Businesses warned after £32m lost to mandate fraud

Businesses are being urged to alert staff to the dangers of mandate fraud after new figures show losses topped £32m last year.

The data, obtained by RSM from Action Fraud, the UK’s national fraud and cyber-crime reporting centre, reveal that businesses submitted over 1,500 reports about mandate fraud in 2016-17. 

Mandate fraud occurs when an employee is tricked into changing a regular payment mandate such as a direct debit, standing order or bank transfer and redirecting it into a fraudster’s account. 

The fraudsters can contact employees via email purporting to be from a supplier that receives regular payments. These approaches are sometimes plausible as they have correct details of staff members’ names and departments obtained as a result of phishing attacks. The scam will often only come to light when the real supplier chases for payment.

The £32.2m losses from mandate fraud accounted for 12 per cent of all losses reported to Action Fraud by UK businesses last year.

The highest number of incidents were reported in the London Met Police force area (256), followed by Thames Valley (87) and Greater Manchester (57). 

The highest losses were recorded in the West Midlands (£8.3m) followed by London (£4.4m) and Northumbria (£1.6m).

Akhlaq Ahmed, forensic partner at audit, tax and consulting firm RSM said: ‘These figures show that far too many businesses are falling victim to mandate fraud. While in some cases the losses are relatively small, in others they can run into hundreds of thousands of pounds, potentially putting the future viability of the business at risk.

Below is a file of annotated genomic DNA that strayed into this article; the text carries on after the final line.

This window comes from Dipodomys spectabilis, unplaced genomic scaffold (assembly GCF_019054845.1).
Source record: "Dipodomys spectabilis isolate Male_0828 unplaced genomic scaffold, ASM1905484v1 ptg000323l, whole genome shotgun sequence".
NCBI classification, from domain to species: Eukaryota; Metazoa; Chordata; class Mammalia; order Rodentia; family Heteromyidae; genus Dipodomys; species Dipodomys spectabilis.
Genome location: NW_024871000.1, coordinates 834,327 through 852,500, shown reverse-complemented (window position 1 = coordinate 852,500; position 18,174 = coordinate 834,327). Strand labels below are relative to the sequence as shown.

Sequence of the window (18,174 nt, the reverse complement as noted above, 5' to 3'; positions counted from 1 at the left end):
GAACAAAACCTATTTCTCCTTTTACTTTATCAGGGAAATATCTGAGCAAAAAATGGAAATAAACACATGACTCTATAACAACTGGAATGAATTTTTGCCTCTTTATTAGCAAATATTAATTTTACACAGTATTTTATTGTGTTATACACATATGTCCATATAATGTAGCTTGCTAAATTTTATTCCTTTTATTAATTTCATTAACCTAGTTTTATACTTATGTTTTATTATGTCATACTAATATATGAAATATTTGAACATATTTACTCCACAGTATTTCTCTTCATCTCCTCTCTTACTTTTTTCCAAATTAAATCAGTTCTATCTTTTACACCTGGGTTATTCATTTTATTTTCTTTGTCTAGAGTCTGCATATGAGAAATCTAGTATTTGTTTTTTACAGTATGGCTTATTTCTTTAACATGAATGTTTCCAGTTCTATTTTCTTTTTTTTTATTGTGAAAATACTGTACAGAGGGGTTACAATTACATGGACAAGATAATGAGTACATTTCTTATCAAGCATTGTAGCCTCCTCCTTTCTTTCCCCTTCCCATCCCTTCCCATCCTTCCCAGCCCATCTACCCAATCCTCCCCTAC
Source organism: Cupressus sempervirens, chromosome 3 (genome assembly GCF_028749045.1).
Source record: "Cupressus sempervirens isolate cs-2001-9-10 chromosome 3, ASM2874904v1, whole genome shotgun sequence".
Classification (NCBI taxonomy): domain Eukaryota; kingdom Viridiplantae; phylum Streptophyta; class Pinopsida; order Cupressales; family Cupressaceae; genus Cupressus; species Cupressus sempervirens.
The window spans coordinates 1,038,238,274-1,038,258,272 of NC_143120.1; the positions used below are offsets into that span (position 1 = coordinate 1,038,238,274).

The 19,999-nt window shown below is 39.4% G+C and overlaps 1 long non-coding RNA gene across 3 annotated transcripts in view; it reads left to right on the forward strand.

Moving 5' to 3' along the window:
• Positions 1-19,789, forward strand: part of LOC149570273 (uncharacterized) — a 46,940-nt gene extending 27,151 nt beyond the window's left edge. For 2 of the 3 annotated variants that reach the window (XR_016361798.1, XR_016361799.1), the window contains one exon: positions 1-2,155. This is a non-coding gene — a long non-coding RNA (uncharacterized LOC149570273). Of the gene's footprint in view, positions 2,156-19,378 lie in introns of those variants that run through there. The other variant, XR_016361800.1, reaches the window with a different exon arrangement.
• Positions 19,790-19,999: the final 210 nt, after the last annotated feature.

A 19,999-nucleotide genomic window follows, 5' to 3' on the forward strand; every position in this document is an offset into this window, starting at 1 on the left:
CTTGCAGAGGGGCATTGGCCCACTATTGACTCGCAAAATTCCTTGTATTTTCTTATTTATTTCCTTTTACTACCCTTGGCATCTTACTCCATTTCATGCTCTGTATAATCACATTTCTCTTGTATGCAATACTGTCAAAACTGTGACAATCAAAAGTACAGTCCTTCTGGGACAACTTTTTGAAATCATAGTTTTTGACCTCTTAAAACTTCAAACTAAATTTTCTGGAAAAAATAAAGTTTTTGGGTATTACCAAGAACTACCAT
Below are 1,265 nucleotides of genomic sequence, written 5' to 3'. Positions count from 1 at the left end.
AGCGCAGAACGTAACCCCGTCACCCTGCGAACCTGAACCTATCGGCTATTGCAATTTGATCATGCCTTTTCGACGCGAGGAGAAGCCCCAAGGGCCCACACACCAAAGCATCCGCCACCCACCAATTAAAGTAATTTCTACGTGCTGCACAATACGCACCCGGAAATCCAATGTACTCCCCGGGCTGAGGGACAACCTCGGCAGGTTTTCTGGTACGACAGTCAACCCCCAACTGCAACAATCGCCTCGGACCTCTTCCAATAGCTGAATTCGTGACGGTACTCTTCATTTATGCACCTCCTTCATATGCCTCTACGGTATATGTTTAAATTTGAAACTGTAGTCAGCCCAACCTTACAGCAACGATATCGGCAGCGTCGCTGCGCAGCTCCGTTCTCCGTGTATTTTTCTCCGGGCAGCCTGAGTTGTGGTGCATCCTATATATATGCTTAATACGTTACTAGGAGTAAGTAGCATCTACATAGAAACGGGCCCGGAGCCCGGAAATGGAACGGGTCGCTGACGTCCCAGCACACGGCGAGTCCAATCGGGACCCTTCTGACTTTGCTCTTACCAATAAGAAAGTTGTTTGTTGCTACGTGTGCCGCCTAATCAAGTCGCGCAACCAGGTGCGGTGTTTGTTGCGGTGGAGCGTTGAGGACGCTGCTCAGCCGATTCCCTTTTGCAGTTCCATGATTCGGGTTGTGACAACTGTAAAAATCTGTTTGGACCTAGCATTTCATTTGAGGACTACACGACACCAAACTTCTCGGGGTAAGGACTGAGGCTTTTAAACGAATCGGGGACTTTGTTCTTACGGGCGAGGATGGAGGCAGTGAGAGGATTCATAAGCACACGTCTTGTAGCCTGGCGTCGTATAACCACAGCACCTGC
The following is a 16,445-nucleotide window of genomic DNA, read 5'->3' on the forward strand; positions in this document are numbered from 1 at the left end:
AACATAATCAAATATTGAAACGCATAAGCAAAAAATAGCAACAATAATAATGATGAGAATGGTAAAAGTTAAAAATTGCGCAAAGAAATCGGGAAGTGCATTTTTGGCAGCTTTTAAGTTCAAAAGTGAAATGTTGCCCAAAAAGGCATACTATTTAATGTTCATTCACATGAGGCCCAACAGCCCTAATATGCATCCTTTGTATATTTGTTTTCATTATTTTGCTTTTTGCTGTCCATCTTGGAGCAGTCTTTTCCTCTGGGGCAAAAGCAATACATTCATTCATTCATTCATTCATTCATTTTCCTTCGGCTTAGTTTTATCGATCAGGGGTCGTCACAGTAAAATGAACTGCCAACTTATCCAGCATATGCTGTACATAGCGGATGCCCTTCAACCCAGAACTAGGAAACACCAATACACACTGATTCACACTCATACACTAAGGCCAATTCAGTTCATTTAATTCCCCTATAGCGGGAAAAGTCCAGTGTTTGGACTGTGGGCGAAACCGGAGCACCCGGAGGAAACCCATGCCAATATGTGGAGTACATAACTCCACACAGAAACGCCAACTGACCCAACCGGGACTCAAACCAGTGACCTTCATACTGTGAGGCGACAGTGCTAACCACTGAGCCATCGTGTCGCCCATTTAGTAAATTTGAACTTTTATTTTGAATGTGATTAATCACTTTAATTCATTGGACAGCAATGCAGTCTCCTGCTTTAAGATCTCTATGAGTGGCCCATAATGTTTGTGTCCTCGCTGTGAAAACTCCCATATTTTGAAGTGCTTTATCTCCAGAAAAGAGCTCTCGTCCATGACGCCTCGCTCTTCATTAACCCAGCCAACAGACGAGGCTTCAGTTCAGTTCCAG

‘Businesses must wake up to the threat of mandate fraud and take urgent action to prevent it. With the right training and controls in place, there’s no reason why these fraud attempts should be successful.’

Businesses are advised to do the following:

  • Implement training programmes for staff, particularly those in the finance function, so they are aware of the risks.
  • Consider running an ethical hacking exercise to test resilience to phishing attacks.
  • Verify all requests for amended payments by checking directly with the organisation or supplier in question.
  • Monitor bank statements regularly and report any suspicions to the bank and the police.
  • Notify the supplier organisation that has been impersonated.
  • Never leave invoices or regular payment mandates on display for others to see.